December 17 2016

Dec. 17, 2016 (Commerzbank AG) – Gold: better times ahead

Recent pressure on the gold price is likely to become less significant over the course of next year. Indeed, ultra-loose global monetary policy, which results in low real interest rates, and great political uncertainty are likely to provide a tailwind for gold prices. We expect gold to rise to 1,300 USD per troy ounce by the end of 2017.

Outlook for the week of 19 to 30 December 2016

  • Economic data: We look for a further rise in the German Ifo business climate index in December, which would be a further signal that the German economy has picked up more momentum at the end of the year.
  • Bond market: The latest Fed rate hike may prove a good opportunity to increase duration. In the euro zone, 10y benchmark yields will follow an erratic path in the current low liquidity environment.
  • FX market: The markets are taking the Fed at face value when it suggests that rates are likely to rise more sharply. The market will therefore probably react asymmetrically: good data should help the dollar more than poor data will harm it.
  • Equity market: DAX dividends in FY2016 are expected to rise by 5% versus the previous year, which is a key bullish signal for German equities.
  • Commodity market: The price of Brent oil is likely to remain virtually unchanged until year-end as only January will tell whether OPEC will in fact reduce its supply. Base metal markets, too, are likely to extend their current-year gains into the New Year.


Dec. 16, 2016 (Tempus, Inc.) – After an historic rally over the past day and a half, the U.S. dollar opened this morning slightly weaker against its European counterparts. Nevertheless, the greenback remains at historically strong levels. The rally begun late Wednesday after the Federal Reserve’s “dot plot” showed the central bank was slightly more dovish than earlier in the year. The rally continued yesterday and saw the Dollar Index (DYY) reach its highest level since 2002. The dollar touched its strongest level versus the safe-haven yen since February.

The fundamental data also help reinforce the “buck” as consumer inflation continues to build and give the Fed reason for additional rate hikes. This morning’s data disappointed but is unlikely to seriously dent the dollar’s bullish run. Housing starts fell by 18.7% in November, missing an already bearish expectation of a 7.0% contraction. Expect the focus to continue to remain on the Federal Reserve and policy divergence. While the dollar may still have room to improve, it would be prudent to watch for a forceful reversal if U.S. data begins to slip.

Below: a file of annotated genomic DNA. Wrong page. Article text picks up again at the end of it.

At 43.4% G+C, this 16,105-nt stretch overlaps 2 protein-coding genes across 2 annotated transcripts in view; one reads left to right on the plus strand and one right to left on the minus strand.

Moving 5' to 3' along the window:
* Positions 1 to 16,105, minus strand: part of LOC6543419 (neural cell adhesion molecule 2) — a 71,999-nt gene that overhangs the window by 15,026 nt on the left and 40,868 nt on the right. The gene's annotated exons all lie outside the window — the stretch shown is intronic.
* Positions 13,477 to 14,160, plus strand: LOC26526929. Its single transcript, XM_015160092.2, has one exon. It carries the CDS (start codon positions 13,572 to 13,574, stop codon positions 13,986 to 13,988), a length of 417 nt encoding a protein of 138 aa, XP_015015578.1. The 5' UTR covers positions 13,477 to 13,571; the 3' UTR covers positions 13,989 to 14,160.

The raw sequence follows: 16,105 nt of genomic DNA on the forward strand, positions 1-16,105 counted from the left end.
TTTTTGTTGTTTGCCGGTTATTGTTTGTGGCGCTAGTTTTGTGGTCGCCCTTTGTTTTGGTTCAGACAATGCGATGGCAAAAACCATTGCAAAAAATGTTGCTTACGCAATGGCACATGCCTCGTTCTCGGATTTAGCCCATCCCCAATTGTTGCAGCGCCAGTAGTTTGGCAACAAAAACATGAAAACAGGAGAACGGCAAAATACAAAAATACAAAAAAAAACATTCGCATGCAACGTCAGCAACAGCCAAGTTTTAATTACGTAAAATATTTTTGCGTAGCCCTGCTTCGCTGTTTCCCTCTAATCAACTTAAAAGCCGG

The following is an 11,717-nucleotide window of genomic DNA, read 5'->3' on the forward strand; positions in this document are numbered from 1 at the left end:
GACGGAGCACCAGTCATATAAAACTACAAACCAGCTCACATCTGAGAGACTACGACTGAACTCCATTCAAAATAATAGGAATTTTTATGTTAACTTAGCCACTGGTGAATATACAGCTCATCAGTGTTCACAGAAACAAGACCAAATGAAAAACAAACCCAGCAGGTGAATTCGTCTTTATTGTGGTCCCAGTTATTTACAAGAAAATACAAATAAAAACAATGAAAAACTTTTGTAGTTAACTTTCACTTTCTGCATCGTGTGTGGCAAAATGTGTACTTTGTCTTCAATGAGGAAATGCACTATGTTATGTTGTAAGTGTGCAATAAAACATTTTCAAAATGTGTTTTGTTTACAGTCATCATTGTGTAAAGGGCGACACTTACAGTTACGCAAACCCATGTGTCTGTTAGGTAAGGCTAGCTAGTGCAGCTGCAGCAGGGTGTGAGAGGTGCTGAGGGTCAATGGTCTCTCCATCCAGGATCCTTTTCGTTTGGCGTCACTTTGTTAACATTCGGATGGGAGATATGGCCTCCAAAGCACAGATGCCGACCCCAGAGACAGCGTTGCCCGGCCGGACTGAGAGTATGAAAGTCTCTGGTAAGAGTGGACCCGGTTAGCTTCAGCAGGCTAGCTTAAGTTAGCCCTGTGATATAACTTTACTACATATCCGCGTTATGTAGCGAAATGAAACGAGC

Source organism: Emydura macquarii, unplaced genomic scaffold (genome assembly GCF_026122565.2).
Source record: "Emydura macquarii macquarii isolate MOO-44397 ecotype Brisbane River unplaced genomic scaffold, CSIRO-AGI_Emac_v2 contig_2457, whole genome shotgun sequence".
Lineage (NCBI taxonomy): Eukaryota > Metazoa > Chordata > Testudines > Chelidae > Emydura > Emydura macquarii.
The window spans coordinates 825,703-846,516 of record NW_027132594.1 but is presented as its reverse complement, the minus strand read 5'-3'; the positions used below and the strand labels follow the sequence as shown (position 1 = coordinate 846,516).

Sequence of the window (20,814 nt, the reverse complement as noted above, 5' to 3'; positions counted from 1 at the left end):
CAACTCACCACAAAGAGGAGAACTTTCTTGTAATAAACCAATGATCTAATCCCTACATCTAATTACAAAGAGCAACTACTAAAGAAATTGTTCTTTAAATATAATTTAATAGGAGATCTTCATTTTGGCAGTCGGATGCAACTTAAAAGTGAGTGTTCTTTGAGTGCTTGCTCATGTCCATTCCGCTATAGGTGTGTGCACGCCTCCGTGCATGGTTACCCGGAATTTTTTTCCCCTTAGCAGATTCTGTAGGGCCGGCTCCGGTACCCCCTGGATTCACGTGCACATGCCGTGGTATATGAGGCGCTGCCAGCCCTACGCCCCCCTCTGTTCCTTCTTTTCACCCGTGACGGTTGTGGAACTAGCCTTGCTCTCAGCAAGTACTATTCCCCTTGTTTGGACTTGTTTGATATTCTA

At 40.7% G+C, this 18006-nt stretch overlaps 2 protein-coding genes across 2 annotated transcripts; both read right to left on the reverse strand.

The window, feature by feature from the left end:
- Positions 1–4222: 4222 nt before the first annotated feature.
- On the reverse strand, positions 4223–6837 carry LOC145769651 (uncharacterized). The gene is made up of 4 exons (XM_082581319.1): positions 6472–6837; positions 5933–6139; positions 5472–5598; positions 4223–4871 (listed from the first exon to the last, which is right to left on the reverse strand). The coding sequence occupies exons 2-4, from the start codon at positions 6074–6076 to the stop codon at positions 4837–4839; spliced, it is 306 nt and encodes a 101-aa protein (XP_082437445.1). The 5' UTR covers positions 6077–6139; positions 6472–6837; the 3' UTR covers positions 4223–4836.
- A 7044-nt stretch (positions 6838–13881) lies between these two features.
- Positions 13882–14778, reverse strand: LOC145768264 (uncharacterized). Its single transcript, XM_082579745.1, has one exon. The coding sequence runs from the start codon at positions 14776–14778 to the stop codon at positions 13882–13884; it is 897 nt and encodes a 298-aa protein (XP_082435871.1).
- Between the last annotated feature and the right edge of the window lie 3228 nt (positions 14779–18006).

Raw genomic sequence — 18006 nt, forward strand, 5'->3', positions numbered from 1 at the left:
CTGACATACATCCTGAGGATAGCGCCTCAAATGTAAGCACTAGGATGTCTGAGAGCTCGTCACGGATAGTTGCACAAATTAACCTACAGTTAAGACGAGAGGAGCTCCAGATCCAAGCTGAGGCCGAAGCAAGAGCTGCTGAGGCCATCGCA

The Euro managed to stop the bleeding against the U.S. dollar overnight but remains near historically weak levels against its American counterpart. The common currency broke fresh 13-year lows during yesterday’s session on broad dollar strength and diverging monetary policy.

The European Central Bank extended its quantitative easing program last week as the Fed tightened policy for the first time this year on Wednesday. The Euro may have found minimal support after a report showed service and manufacturing expanded last month.


The British pound was also able to recoup some losses against the U.S. dollar but remains lower than earlier this month. The Bank of England kept rates unchanged yesterday; a day after the U.S. raised interest rates. While the Bank of England said that the Brexit vote had a limited initial effect on consumers, we may soon see proof to the contrary as U.K. companies look to hike prices.

Indeed, the Confederation of British Industry’s December survey shows that manufacturers expect to lift prices by the most in more than five years over the next six months as the pound’s plunge is boosting companies’ costs and forcing them to respond. The CBI said the sterling’s 17% depreciation “continues to ramp up pressure on prices.”